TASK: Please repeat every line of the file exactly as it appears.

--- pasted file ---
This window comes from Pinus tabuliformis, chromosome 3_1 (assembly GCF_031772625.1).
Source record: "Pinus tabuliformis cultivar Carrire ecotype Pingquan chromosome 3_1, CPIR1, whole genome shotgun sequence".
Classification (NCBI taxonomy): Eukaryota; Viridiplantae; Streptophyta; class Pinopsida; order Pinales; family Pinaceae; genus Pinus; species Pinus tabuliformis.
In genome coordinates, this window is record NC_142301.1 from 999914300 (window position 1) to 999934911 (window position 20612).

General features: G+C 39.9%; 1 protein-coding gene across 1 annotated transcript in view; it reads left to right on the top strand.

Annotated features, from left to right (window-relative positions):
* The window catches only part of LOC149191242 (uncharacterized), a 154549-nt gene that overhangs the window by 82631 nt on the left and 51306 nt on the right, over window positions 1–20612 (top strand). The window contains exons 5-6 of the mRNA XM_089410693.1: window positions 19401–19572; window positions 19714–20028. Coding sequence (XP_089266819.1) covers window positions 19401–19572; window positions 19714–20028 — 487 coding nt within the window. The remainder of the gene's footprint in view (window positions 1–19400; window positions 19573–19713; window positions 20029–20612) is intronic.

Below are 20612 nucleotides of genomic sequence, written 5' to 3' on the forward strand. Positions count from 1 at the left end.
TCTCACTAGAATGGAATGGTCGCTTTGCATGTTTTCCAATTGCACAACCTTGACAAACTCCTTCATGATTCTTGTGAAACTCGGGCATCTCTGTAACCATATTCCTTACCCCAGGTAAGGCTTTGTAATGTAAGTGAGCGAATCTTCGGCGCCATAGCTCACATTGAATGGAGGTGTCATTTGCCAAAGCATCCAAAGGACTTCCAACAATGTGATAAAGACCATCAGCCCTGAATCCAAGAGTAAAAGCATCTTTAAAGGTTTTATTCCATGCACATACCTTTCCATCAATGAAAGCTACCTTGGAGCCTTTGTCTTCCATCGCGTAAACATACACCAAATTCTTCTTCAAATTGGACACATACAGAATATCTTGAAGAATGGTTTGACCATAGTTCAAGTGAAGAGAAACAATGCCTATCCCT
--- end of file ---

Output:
This window comes from Pinus tabuliformis, chromosome 3_1 (assembly GCF_031772625.1).
Source record: "Pinus tabuliformis cultivar Carrire ecotype Pingquan chromosome 3_1, CPIR1, whole genome shotgun sequence".
Classification (NCBI taxonomy): Eukaryota; Viridiplantae; Streptophyta; class Pinopsida; order Pinales; family Pinaceae; genus Pinus; species Pinus tabuliformis.
In genome coordinates, this window is record NC_142301.1 from 999914300 (window position 1) to 999934911 (window position 20612).

General features: G+C 39.9%; 1 protein-coding gene across 1 annotated transcript in view; it reads left to right on the top strand.

Annotated features, from left to right (window-relative positions):
* The window catches only part of LOC149191242 (uncharacterized), a 154549-nt gene that overhangs the window by 82631 nt on the left and 51306 nt on the right, over window positions 1–20612 (top strand). The window contains exons 5-6 of the mRNA XM_089410693.1: window positions 19401–19572; window positions 19714–20028. Coding sequence (XP_089266819.1) covers window positions 19401–19572; window positions 19714–20028 — 487 coding nt within the window. The remainder of the gene's footprint in view (window positions 1–19400; window positions 19573–19713; window positions 20029–20612) is intronic.

Below are 20612 nucleotides of genomic sequence, written 5' to 3' on the forward strand. Positions count from 1 at the left end.
TCTCACTAGAATGGAATGGTCGCTTTGCATGTTTTCCAATTGCACAACCTTGACAAACTCCTTCATGATTCTTGTGAAACTCGGGCATCTCTGTAACCATATTCCTTACCCCAGGTAAGGCTTTGTAATGTAAGTGAGCGAATCTTCGGCGCCATAGCTCACATTGAATGGAGGTGTCATTTGCCAAAGCATCCAAAGGACTTCCAACAATGTGATAAAGACCATCAGCCCTGAATCCAAGAGTAAAAGCATCTTTAAAGGTTTTATTCCATGCACATACCTTTCCATCAATGAAAGCTACCTTGGAGCCTTTGTCTTCCATCGCGTAAACATACACCAAATTCTTCTTCAAATTGGACACATACAGAATATCTTGAAGAATGGTTTGACCATAGTTCAAGTGAAGAGAAACAATGCCTATCCCT